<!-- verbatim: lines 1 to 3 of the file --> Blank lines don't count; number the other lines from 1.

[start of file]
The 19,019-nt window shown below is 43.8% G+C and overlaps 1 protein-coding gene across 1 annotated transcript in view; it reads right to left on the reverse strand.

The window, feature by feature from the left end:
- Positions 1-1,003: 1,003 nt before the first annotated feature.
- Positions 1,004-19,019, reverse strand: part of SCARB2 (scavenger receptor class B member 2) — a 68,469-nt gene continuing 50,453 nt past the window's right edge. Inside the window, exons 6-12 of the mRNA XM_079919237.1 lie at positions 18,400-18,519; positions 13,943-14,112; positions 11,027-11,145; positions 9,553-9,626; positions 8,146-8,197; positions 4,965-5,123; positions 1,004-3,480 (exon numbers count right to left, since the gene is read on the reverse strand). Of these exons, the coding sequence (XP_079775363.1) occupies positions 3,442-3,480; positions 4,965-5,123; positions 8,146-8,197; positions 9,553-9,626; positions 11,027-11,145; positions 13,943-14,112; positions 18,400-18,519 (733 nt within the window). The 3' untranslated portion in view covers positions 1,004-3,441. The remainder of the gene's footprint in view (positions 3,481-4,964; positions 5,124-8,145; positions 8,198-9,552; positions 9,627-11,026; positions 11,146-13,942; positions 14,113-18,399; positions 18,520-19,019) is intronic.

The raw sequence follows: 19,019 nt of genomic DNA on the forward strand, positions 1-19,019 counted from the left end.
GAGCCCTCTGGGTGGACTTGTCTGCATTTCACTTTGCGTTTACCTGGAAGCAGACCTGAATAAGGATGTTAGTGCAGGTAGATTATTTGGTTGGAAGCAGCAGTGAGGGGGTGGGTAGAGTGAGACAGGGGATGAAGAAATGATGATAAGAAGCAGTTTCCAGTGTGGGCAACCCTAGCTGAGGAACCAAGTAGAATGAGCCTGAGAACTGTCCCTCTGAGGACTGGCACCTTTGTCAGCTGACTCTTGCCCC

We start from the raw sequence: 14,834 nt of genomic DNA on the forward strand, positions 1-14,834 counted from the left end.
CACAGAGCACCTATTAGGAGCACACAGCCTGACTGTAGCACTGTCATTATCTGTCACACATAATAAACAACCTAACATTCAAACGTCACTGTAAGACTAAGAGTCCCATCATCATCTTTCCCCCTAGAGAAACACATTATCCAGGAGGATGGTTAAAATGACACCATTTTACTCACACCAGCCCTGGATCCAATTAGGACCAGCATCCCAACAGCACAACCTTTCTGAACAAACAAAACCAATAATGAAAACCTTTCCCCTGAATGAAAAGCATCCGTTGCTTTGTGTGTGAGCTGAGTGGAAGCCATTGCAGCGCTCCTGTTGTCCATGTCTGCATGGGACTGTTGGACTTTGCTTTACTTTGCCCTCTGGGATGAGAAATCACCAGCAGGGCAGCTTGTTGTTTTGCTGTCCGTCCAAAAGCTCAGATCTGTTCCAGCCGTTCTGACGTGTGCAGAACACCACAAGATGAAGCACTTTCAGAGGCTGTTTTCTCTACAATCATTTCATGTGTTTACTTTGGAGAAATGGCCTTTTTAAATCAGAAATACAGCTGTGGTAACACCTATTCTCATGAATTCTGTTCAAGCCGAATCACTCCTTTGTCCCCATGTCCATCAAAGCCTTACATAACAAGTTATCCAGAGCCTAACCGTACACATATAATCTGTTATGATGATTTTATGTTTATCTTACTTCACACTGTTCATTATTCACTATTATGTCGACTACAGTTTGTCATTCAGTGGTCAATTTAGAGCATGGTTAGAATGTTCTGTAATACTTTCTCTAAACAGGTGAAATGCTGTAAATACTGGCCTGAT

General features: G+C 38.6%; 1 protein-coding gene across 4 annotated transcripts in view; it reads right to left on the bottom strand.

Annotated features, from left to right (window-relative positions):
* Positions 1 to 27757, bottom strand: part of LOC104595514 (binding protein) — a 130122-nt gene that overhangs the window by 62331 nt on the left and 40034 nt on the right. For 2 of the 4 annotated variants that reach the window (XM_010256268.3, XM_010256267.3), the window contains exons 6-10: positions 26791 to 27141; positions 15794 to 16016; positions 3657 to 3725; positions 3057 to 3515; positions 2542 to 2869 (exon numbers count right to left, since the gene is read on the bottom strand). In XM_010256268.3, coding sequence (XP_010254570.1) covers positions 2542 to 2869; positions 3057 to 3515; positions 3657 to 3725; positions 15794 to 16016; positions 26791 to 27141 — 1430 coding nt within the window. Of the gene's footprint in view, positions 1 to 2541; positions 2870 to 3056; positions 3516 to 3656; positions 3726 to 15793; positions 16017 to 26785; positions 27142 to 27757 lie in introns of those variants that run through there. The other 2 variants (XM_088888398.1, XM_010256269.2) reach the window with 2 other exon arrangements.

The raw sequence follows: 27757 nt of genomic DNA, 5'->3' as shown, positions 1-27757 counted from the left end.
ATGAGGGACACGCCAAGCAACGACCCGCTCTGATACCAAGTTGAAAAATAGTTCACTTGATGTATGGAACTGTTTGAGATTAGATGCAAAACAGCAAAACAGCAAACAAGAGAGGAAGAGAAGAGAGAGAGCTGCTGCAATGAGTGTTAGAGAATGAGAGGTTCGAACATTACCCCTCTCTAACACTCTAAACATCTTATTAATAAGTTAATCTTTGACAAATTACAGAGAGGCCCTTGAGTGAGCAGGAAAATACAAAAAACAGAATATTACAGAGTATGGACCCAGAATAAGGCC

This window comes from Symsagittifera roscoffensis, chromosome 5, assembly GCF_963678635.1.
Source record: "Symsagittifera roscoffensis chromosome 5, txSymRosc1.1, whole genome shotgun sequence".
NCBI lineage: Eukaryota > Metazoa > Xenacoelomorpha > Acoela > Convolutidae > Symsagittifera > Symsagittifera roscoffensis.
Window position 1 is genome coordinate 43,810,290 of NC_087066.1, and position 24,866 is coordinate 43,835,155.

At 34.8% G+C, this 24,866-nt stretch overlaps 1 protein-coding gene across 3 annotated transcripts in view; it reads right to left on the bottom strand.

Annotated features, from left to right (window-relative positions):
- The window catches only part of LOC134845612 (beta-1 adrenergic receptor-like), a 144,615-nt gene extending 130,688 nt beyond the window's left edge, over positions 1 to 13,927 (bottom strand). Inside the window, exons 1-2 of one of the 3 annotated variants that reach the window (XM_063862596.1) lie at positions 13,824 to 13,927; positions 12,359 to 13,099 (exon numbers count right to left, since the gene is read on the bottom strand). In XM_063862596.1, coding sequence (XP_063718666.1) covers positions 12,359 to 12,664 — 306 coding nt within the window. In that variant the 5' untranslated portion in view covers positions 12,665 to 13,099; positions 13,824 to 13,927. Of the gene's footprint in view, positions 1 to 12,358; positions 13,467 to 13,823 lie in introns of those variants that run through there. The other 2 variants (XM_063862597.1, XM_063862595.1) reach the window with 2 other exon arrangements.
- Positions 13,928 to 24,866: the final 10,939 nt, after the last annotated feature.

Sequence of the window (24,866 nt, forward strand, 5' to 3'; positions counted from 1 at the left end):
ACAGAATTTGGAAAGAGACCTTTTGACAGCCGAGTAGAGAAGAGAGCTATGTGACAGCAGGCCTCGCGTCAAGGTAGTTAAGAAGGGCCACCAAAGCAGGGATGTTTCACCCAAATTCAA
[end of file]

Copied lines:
The 19,019-nt window shown below is 43.8% G+C and overlaps 1 protein-coding gene across 1 annotated transcript in view; it reads right to left on the reverse strand.

The window, feature by feature from the left end:
- Positions 1-1,003: 1,003 nt before the first annotated feature.